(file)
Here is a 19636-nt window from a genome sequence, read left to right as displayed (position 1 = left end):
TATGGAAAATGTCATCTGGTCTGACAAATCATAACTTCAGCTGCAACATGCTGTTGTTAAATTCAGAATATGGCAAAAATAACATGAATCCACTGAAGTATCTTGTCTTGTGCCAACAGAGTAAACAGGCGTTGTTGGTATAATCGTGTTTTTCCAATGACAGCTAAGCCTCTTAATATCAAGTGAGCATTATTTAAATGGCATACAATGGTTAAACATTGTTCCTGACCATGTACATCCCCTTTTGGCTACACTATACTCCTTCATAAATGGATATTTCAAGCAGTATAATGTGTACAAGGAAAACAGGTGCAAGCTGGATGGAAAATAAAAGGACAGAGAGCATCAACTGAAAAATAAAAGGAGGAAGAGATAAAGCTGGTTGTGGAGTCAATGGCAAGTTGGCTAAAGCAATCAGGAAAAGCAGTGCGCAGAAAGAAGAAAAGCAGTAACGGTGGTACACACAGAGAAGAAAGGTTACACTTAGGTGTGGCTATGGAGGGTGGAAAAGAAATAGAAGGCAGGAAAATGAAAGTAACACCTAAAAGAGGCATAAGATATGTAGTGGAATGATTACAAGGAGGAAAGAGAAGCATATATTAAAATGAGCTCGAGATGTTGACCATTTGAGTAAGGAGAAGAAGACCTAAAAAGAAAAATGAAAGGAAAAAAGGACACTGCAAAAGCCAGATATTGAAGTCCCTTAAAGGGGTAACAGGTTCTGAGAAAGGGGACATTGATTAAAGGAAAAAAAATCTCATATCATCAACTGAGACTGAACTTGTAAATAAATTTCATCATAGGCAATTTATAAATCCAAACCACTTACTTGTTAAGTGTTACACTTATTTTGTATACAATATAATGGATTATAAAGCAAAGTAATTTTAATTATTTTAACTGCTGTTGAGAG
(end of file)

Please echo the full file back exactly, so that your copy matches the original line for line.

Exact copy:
Here is a 19636-nt window from a genome sequence, read left to right as displayed (position 1 = left end):
TATGGAAAATGTCATCTGGTCTGACAAATCATAACTTCAGCTGCAACATGCTGTTGTTAAATTCAGAATATGGCAAAAATAACATGAATCCACTGAAGTATCTTGTCTTGTGCCAACAGAGTAAACAGGCGTTGTTGGTATAATCGTGTTTTTCCAATGACAGCTAAGCCTCTTAATATCAAGTGAGCATTATTTAAATGGCATACAATGGTTAAACATTGTTCCTGACCATGTACATCCCCTTTTGGCTACACTATACTCCTTCATAAATGGATATTTCAAGCAGTATAATGTGTACAAGGAAAACAGGTGCAAGCTGGATGGAAAATAAAAGGACAGAGAGCATCAACTGAAAAATAAAAGGAGGAAGAGATAAAGCTGGTTGTGGAGTCAATGGCAAGTTGGCTAAAGCAATCAGGAAAAGCAGTGCGCAGAAAGAAGAAAAGCAGTAACGGTGGTACACACAGAGAAGAAAGGTTACACTTAGGTGTGGCTATGGAGGGTGGAAAAGAAATAGAAGGCAGGAAAATGAAAGTAACACCTAAAAGAGGCATAAGATATGTAGTGGAATGATTACAAGGAGGAAAGAGAAGCATATATTAAAATGAGCTCGAGATGTTGACCATTTGAGTAAGGAGAAGAAGACCTAAAAAGAAAAATGAAAGGAAAAAAGGACACTGCAAAAGCCAGATATTGAAGTCCCTTAAAGGGGTAACAGGTTCTGAGAAAGGGGACATTGATTAAAGGAAAAAAAATCTCATATCATCAACTGAGACTGAACTTGTAAATAAATTTCATCATAGGCAATTTATAAATCCAAACCACTTACTTGTTAAGTGTTACACTTATTTTGTATACAATATAATGGATTATAAAGCAAAGTAATTTTAATTATTTTAACTGCTGTTGAGAG